Now consider this: All the toxins we ingest through our foods bio accumulate in our bodies and as apex predators, these toxins are bio-magnified through the food chain. To top it, we live in increasingly polluted cities and use products with known and unknown chemicals on our bodies ( soaps, shampoos, moisturizers, toothpastes, perfumes, makeup etc, in our homes ( detergents, air fresheners, anti-dust sprays, sprays to polish and clean furniture etc), in our offices ( sprays to clean surfaces, floor cleaners, air fresheners etc) far from nature in concrete jungles …is it any surprise that we are increasingly sick, depressed and unhappy?
So, I feel one should reasonably avoid as many chemicals as possible and try to simplify life by making careful, sustainable choices which work out not just for us as individuals but us as a society. And in the long run, it will work out for your pocket too!
So that was the kitchen grey water all done in the last post. Phew! Our search and Go Green mission continues with the bathroom now. Can you think of areas in your bathroom which need looking at with a stern eye?
Waste water from your Handbasin: Have you thought of all the products that we wash down the sink? Oh, and water. Check out my Oct 2016 post for eye-goggling water wastage facts and solutions.
Let’s start with soap/handwashing gel and look at the harmful chemicals they contain:
I love how any of these words cover a secret list of ingredients the manufactures don’t have to tell you about as they are considered a trade secret- Grrrrr. In the ranks of undisclosed ingredients are chemicals with troubling hazardous properties or with a propensity to accumulate in human tissues. These include diethyl phthalate, a plasticizer linked to sperm damage. Here is just one study: Li-Ping Huang et al (2014) and musk ketone, a synthetic fragrance ingredient that concentrates in human fat tissue and breast milk Read Ch. 9 & 10 of this link. Sheesh!
Triclosan: We looked at this in the previous post and decided we were anti-antibacterials! Arghhhhh!
Sodium Lauryl Sulfate (SLS) and Sodium Laureth Sulfate (SLES): These need a post all on their own! Next one coming up!
Parabens: These are a family of related chemicals that are commonly used as preservatives in a wide range of health, beauty and personal care products because they prevent the growth of fungi, bacteria and yeast. Commonly used parabens in cosmetics are: methylparaben, propylparaben, butylparaben, ethylparaben. Though parabens have been detected in human tissues and bodily fluids, it is their discovery in the breast tissue of patients with breast cancer that has raised public concern over their use. However, studies investigating the health effects of parabens are conflicting. But this is yet another post……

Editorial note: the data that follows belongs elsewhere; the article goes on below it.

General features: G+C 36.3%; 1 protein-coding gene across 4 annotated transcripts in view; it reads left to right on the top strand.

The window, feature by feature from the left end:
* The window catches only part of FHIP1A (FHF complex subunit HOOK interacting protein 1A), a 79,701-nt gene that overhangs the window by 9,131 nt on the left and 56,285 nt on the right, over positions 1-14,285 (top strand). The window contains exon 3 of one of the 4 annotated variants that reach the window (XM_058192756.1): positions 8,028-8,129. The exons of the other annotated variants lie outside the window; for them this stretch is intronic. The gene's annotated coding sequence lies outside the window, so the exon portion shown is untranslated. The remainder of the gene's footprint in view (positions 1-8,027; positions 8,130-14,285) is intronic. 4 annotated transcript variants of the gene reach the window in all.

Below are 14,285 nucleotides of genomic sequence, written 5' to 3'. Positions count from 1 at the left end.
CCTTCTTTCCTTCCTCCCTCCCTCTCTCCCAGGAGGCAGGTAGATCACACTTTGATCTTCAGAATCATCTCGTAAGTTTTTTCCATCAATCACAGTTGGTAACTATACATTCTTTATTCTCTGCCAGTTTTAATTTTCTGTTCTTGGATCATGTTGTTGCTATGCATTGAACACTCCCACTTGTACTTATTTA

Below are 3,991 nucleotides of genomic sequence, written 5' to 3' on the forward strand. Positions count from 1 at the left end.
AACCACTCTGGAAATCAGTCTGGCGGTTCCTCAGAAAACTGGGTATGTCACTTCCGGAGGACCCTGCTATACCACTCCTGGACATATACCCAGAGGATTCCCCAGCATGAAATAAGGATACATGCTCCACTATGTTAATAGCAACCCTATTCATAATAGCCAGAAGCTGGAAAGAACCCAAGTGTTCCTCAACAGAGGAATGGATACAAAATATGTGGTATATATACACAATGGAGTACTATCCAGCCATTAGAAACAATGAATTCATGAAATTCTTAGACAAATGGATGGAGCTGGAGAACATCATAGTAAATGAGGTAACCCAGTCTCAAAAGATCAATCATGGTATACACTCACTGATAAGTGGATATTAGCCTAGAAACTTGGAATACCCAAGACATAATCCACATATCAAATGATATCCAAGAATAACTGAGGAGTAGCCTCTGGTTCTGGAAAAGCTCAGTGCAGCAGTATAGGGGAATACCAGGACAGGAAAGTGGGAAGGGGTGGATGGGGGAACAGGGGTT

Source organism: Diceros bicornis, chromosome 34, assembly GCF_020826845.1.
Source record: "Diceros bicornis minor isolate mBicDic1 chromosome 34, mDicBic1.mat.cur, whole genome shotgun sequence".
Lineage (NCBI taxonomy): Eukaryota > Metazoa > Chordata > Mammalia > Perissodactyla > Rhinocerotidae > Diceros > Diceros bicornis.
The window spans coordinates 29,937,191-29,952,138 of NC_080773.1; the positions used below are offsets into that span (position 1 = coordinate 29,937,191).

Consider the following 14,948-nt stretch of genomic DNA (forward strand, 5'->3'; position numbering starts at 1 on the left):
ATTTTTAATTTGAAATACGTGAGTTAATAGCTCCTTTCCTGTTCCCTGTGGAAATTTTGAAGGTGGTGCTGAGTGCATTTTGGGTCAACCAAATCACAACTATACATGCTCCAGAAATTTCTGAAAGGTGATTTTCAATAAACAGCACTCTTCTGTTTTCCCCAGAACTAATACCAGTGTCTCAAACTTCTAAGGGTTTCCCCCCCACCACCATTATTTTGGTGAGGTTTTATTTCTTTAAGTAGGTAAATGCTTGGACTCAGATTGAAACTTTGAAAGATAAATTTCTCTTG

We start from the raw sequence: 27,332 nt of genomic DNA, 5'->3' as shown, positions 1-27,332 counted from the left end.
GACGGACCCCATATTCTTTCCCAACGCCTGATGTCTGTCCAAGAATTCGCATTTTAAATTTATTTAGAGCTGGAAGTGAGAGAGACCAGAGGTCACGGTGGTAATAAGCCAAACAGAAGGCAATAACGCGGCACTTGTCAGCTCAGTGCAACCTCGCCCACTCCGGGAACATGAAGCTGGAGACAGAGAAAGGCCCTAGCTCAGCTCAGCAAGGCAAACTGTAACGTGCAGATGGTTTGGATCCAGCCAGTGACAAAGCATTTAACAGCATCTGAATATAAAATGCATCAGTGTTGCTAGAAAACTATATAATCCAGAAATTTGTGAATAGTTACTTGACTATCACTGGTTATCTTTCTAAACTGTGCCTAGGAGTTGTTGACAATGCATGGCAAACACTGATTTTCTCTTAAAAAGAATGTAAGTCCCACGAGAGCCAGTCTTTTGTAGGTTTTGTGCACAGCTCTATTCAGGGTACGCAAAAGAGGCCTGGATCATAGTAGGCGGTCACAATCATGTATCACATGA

Just like with dish washing soap/gel/detergent, my advice is the same: keep it simple! Avoid anti-bacterials or products with oh so many ingredients especially ones which are unpronounceable and which you don’t understand ( I swear they think up these complicated names deliberately so as to confuse most of us) and or make your own!
Liquid Castille soap. That’s it! And if you have a bar of Castille soap and want to make it into a liquid, it is pretty damn easy! All you need is:
1 bar of soap (one with as few ingredients as possible)
About 8-10 cups of distilled water
Grate your soap and put it in a saucepan with the distilled water. It’s not an exact science so you will have to experiment BUT, Its important to use distilled water else your soap will go off. Yup, it takes on the texture of that thick, green bogey your nose produces when you have a bad cold. Ugh. Anyway, heat all that up without boiling, till your soap flakes have totally melted. Let cool and voilá!
Remember the soap nut liquid we made in the clothes washing post? We’re going to use that here:
1/2 cup Liquid Castille soap
1/8 cup soap nut liquid
5 drops Essential Oils (any of the following EOs are powerful natural anti-bacterials): Cinnamon, Basil&Rosemary, Clove, Thyme, Oregano, Lemongrass, Tea tree, Lavender.
Mix it up and use it as needed.
Plain and simple bar of soap! Nothing fancy and does the trick!
We live in a society which is so obsessed with cleanliness that I feel that we sometimes overdo it. Following the disclaimer that I am not an official researcher or scientist 🙂 , my take is that sanitisers are great in hospitals for staff who move from patient to patient or at festivals/fairs/camping/trips where access to hand washing is restricted but apart from that, I’d simply dispose of using them. How about just washing your hands with soap? Sanitisers with less than 60-95% alcohol are not much good anyways so regardless of what the sellers say or advertise, stick to washing your hands with soap – nothing beats that for you or me.
Let’s look at the types of waste we generate ( some of which we aren’t even aware we generate) and try to look at ways to make it cleaner and greener and on the way, get rid of even more packaging and chemicals. Shall we start?
I. Household Liquid Waste:
Have you ever thought about what is in your waste and where it goes? And I don’t mean just your garbage (that’s another post) , I mean the dirty or grey water as it is called, from your washing machine, dish washer, shower, bath, laundry tubs, kitchen sink, hand basin….Let’s look at all this a bit more closely, shall we?